BBC Radio 3’s ‘In Tune’ interview with Katie Derham
I do hope you were able to ‘tune in’ to ‘In Tune’ on Tuesday last. Katie Derham interviewed me about my new Requiem. If you missed it, then it is still available on the BBC iplayer for a week or so. The interview with Katie Derham begins at 18 mins 57 seconds in. I hope you enjoy it.
Here’s the link: https://www.bbc.co.uk/sounds/play/m000kvsl
PREMIERE CD RECORDING OF REQUIEM Op. 48
“SOMM Recordings is proud to announce the premiere recording of Ian Venables’ exquisite and moving Requiem with the Choir of Gloucester Cathedral conducted by the Cathedral’s Director of Music Adrian Partington and Assistant Director of Music Jonathan Hope playing the organ”.
“a subtle but gripping performance…If you think of new English music as hard on the ear and bereft of melody, Venables will force you to reconsider” Simon Heffer (The Telegraph)
To read more of Simon Heffer’s Hinterland article please click here https://ianvenables.com/hinterland-by-simon-heffer/
PRESTO MUSIC : Interview
Ian Venables on the first recording of his Requiem by David Smith
British composer Ian Venables has established himself as something of a spiritual heir to lyrical songwriters of the English school – Butterworth, Quilter, Vaughan Williams and others. While far from averse to composing in other styles, the majority of his performed and recorded works have been in this solo-vocal idiom – so the emergence of his Requiem, premiered in Gloucester Cathedral in 2018, was a pleasant surprise. Fittingly, the choir of the Cathedral also sing on its first recording – bringing a melodious work of quiet profundity to a broader public.
I spoke to Ian about the process of writing this work, and the challenges and opportunities it represented for him as a composer.
It seems so common for contemporary composers to write hybrid works, interpolating other texts among the words of the Requiem, that your decision not to do so is worth remarking on. Did you consider writing that kind of work, or was this always conceived as a more ‘traditional’ Requiem from the outset?
TO READ MORE PLEASE CLICK HERE: https://www.prestomusic.com/classical/articles/3390–interview-ian-venables-on-the-first-recording-of-his-requiem
The Gramophone – Online ‘Blog’
Wednesday, July 15, 2020
A 21st century Requiem: Why did I write a work I didn’t want to write?
Ian Venables reflects upon his largest scale work to date and discusses how an unlikely commission took him in a creative direction that he never thought possible
Composing a piece that I did not wish to write turned out to be more straight-forward than I had envisaged. Many of my works have sprung from commissions and I have had the luxury of writing what I wanted. With my Opus 48, I was asked by Bryce and Cynthia Somerville to write a Requiem in memory of their parents. After a definitive ‘no’, I eventually suggested a short choral piece which could be sung at their mother’s funeral service (she had not yet passed away). I began to regret this decision, until I happened upon a translation of the Introit to the Requiem Mass and realised how inherently human its message is.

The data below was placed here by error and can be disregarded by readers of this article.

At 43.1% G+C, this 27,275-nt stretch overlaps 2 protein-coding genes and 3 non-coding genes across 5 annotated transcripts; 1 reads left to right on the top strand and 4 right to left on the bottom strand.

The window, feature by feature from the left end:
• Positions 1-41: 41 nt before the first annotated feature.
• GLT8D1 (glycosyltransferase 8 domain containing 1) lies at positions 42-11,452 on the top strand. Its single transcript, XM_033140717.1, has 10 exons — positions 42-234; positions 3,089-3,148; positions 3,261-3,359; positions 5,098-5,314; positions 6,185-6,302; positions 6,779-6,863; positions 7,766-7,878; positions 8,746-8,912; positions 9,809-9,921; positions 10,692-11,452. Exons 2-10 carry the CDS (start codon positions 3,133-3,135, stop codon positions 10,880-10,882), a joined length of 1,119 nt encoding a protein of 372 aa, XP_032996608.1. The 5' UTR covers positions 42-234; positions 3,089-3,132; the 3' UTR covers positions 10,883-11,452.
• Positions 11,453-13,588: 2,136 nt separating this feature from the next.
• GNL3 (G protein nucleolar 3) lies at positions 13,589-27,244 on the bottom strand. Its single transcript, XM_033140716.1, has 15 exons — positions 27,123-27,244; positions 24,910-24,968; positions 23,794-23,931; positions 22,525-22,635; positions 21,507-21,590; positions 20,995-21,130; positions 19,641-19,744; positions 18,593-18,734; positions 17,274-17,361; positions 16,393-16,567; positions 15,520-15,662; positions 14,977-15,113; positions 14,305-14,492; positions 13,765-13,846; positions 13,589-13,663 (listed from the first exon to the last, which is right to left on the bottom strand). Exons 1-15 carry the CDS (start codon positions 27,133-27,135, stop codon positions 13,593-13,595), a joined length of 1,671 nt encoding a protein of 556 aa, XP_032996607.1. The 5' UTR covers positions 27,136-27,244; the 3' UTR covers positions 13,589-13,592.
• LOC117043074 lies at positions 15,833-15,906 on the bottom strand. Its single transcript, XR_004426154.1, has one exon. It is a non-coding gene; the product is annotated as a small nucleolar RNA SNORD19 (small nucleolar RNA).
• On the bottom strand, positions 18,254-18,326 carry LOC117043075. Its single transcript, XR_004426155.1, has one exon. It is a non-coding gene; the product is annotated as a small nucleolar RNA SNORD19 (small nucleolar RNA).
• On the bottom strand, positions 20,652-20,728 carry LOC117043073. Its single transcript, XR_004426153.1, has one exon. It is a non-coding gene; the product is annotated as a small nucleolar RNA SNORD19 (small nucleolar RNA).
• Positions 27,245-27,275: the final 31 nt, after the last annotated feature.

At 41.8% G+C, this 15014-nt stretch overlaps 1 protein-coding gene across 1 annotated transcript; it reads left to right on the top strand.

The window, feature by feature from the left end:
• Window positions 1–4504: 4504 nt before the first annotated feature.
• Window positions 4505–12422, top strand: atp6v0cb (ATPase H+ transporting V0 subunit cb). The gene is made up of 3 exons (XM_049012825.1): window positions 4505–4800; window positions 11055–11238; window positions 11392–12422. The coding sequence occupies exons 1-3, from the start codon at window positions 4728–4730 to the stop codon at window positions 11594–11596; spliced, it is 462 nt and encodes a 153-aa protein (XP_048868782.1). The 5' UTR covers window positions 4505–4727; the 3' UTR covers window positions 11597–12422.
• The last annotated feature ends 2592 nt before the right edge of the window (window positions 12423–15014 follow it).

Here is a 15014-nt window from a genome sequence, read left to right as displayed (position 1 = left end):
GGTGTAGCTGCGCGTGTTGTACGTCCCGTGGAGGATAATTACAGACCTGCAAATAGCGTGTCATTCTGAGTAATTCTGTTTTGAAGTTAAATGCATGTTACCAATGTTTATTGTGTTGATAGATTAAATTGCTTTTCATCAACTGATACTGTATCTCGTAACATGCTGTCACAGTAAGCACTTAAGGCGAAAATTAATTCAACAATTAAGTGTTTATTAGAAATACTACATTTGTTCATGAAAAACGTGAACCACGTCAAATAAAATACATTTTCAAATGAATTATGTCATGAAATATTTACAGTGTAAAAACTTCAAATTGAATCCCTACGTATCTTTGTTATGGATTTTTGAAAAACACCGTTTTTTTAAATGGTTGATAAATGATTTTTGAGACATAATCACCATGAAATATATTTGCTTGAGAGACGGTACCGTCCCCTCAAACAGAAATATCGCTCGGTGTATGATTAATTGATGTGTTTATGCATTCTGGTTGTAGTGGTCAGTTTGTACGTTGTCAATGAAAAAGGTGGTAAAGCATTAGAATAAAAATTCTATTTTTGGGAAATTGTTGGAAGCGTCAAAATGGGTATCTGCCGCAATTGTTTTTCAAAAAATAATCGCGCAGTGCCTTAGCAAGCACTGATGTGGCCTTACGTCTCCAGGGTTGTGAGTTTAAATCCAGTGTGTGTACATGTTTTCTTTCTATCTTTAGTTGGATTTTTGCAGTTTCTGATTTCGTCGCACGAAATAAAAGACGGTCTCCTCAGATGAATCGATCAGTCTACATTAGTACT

I started work and was surprised by how quickly the music appeared. It was duly performed and I was asked again if I would consider writing a whole Requiem. The Introit ends unusually on a dominant chord which is both emotionally and harmonically suggestive of future resolution. I looked at the words for the next section of the Requiem Mass and suddenly my definitive ‘no’ became a definitive ‘yes’. Excitement was soon followed by fear and doubt as a list of names tumbled before me: Fauré, Duruflé, Mozart, Verdi, Britten, Howells. ‘What have I done’, I thought? However, as each movement unfolded, I realised that I was not just writing a work in memory of Thomas and Doreen Somerville, but I was also embarking upon a spiritual journey of my own. This was brought into sharp focus when I was informed of the death of a dear friend, Gina Wilson. Deeply upset, I laid aside the Sanctus and found the words of the Pie Jesu staring up at me. I had always intended not to set it (again one thinks of Fauré and Duruflé) and yet wrote the music in an afternoon. It is set a cappella and sits in the middle of the Requiem as both a tribute to Gina and as a moment of quiet contemplation. I then reflected on the fact that, had she not passed away, it would not have been written.